Seeped in controversy before it even began, this year’s Golden Globes proved to be a historic night for women. Stella Baricic reports on the ceremony’s key winners and controversies.
This year’s virtual 78th Golden Globe awards were no less entertaining (and controversial) than those of previous years. The night brought back a strange sense of normality after a year of social distancing and cancelled events, and (mostly) ended up rewarding the best of television and film. Here’s a look at the controversies and winners of the evening.
The evening of the Golden Globes was seeped in controversy before it even began, with the Hollywood Foreign Press Association responsible for organising the event coming under fire due to lack of diversity among the nominees. Since I May Destroy You was snubbed of a nomination, the Foreign Press has widely been criticized for its all-white membership, as well as its dubious decision-making processes recently exposed by the Los Angeles Times. Despite the Foreign Press’ bad rep, however, the final winners did in fact include most of the critics’ favourites.
The winner of the night was undoubtedly Chloé Zhao with her film Nomadland , which not only won the award for Best Drama , but made Zhao only the second woman ever, after Barbra Streisand in 1983, to win the award for Best Director. It was a historic year for women in this esteemed category, as Emerald Fennell (Promising Young Woman) and Regina King (One Night in Miami) were also nominated, meaning 3 out of 5 nominees this year were women.
In the film department, other notable winners were Aaron Sorkin, who unsurprisingly claimed the award for Best Screenplay for The Trial of the Chicago 7, and Sacha Baron Cohen, who’s Borat Subsequent Moviefilm earned him both the award for Best Comedy and Best Actor in a Comedy.
A gesture undoubtedly aimed at silencing some of the Foreign Press’ critics , the award for Best Actor in a Drama was given posthumously to Chadwick Boseman for his performance in Ma Rainey’s Black Bottom. The Best Actress in a Drama award went to Andra Day for her role in The United States vs Billie Holiday—a surprising result since Carey Mulligan was the favourite to win for her role in Promising Young Woman. Rosamund Pike, proving she can be both villain and badass, won Best Actress in a Comedy for her role in the black comedy thriller I Care a Lot.
Daniel Kaluuya won Best Supporting Actor in a Film for his portrayal of the famous Black Panther activist Fred Hampton in Judas and the Black Messiah, and Jodie Foster took the female-equivalent for her role in The Mauritanian. While Minari was named Best Foreign Film as expected, Soul scooped up both the award for Best Animated Film, and earned Trent Reznor, Atticus Ross and Jon Batiste the award for Best Score.
On the TV side, Netflix was once again successful in amassing a great number of awards, with The Crown extending its Golden Globe collection by four: Josh O’Connor (Prince Charles), Emma Corrin (Princess Diana) and Gillian Anderson (Margaret Thatcher) all secured an award, while the show also won Best TV Drama. Queen’s Gambit cemented its position as one of Netflix’s most-loved miniseries ever, winning Best Limited Series and gaining Anya Taylor-Joy her first Golden Globe.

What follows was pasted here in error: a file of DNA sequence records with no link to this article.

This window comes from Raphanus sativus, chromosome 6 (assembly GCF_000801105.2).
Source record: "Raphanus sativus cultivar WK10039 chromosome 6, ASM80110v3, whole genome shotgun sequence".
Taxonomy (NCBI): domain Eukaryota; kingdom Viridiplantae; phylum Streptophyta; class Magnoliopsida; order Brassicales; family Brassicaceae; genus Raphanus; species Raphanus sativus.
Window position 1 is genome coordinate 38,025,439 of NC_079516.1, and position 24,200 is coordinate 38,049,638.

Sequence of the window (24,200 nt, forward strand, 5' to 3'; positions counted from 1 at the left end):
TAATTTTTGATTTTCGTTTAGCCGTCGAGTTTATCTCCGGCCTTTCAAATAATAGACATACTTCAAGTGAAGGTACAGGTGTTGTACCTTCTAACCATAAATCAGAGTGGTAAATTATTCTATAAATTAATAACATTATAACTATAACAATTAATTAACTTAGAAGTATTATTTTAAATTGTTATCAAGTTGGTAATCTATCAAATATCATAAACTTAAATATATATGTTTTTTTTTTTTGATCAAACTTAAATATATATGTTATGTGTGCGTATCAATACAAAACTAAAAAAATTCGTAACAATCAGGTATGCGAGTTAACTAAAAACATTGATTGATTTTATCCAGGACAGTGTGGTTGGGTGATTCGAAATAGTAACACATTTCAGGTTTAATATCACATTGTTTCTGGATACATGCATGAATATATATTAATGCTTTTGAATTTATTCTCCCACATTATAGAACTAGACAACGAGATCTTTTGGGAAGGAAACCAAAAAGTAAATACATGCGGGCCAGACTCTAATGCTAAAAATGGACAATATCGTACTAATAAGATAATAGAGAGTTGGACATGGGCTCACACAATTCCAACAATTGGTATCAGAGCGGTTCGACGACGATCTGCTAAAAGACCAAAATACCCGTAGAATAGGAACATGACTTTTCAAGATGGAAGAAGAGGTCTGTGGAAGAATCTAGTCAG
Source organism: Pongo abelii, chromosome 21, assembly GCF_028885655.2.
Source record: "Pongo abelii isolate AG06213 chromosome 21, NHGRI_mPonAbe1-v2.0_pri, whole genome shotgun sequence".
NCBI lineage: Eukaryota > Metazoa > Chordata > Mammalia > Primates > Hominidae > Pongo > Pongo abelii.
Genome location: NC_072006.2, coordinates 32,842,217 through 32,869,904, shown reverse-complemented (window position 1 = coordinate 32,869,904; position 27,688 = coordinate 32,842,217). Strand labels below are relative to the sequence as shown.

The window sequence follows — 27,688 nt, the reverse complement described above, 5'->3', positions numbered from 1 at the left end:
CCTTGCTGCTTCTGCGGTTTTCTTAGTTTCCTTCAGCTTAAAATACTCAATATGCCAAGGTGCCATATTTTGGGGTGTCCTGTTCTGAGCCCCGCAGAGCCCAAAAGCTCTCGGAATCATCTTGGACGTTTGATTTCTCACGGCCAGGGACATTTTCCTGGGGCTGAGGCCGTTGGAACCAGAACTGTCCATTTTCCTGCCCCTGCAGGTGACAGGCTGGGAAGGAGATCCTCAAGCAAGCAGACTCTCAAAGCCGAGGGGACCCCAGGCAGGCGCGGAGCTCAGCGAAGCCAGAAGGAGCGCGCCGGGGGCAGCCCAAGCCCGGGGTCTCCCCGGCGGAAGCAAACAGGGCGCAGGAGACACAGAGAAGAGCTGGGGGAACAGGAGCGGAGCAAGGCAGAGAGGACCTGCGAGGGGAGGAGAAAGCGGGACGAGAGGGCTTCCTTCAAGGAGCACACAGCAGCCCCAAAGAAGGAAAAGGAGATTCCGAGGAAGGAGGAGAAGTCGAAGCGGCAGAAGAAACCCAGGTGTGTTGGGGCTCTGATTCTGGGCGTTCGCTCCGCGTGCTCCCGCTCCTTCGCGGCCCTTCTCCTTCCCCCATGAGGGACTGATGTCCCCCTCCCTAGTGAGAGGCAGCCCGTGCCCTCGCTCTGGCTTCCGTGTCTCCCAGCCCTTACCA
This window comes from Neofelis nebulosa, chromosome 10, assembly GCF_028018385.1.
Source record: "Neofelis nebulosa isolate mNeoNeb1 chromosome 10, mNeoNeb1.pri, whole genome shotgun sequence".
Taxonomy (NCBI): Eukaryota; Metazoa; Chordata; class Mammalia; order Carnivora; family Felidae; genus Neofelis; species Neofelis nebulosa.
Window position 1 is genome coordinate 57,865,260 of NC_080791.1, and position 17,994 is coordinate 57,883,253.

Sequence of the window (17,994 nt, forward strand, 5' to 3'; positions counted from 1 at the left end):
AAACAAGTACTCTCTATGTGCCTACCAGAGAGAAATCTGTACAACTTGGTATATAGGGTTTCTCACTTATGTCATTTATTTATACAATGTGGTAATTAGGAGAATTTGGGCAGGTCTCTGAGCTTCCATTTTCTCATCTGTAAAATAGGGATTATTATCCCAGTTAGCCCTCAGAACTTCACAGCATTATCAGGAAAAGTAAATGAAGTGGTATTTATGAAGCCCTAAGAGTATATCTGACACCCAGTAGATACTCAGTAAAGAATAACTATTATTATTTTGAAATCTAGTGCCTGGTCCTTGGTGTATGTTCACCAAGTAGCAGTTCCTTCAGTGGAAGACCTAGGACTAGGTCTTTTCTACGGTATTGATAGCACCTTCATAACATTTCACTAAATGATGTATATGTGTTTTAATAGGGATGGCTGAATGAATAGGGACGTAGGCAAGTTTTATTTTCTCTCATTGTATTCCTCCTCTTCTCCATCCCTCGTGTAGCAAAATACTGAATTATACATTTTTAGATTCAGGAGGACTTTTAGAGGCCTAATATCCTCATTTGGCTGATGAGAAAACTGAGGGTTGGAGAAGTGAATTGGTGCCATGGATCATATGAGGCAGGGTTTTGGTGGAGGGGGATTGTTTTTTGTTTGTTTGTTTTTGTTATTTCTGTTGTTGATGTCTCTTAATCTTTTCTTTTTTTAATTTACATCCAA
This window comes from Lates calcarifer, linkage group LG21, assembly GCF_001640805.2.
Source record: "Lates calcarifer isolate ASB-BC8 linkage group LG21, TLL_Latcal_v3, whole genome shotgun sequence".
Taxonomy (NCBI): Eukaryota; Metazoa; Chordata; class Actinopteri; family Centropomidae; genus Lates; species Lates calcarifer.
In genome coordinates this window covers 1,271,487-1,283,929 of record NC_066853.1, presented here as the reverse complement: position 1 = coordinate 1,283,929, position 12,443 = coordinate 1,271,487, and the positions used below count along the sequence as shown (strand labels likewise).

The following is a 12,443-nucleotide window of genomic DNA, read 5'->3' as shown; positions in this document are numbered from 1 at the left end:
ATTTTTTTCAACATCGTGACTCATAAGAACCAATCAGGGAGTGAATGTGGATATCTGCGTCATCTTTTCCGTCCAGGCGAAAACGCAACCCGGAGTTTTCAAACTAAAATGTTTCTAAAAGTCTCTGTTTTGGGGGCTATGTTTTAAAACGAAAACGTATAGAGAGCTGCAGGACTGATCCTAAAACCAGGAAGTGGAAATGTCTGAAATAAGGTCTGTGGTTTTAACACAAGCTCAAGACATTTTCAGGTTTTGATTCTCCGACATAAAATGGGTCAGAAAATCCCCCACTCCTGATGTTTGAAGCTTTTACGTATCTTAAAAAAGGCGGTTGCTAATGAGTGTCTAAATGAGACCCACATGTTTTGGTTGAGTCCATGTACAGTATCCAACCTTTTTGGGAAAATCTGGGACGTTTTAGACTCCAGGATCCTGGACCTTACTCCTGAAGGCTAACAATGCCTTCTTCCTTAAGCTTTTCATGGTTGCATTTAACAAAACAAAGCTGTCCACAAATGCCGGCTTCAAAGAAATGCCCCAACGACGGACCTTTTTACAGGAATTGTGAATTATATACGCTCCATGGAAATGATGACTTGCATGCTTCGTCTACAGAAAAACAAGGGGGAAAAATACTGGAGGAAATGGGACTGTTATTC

The hilariously well written Schitt’s Creek won Catherine O’Hara her Best Actress in a TV Comedy award and continued the 2020 Emmy streak by being named Best TV Comedy. Steve McQueen’s Small Axe secured John Boyega the Golden Globe for Best Supporting Actor in a Limited Series, while the Best Actor in a Limited Series surprisingly didn’t go to Hugh Grant, but landed in the lap of Mark Ruffalo for I Know This Much Is True.
Lastly, the Hollywood icon and entertainment industry legend Jane Fonda received the honorary Cecil B DeMille Award, and used her acceptance speech, like many others on the night, to highlight the lack of diversity within the Foreign Press Association and the general racial inequality still present in entertainment.
Award shows, especially the Golden Globes, always bring questions of diversity, inequality and subjective judgement. While this year’s nominees undoubtedly exposed gross racial inequality within the Foreign Press, Hollywood award shows often feel overly self-congratulatory and disconnected from everyday reality. However, with the show being a virtual one this year, the glimpse into the living rooms of Hollywood’s crème de la crème perhaps made the Golden Globes more accessible. They reminded us that the pandemic has affected us all, no matter who we are. And while some of us were probably disappointed to see our favourite shows or films lose (or not even be nominated), the Golden Globes succeeded in proving one thing: the film and TV industry, and everything that comes with it, continues to survive in the face of adversity, and entertainment will prevail over the gloom and doom of the pandemic.
Words by Stella Baricic
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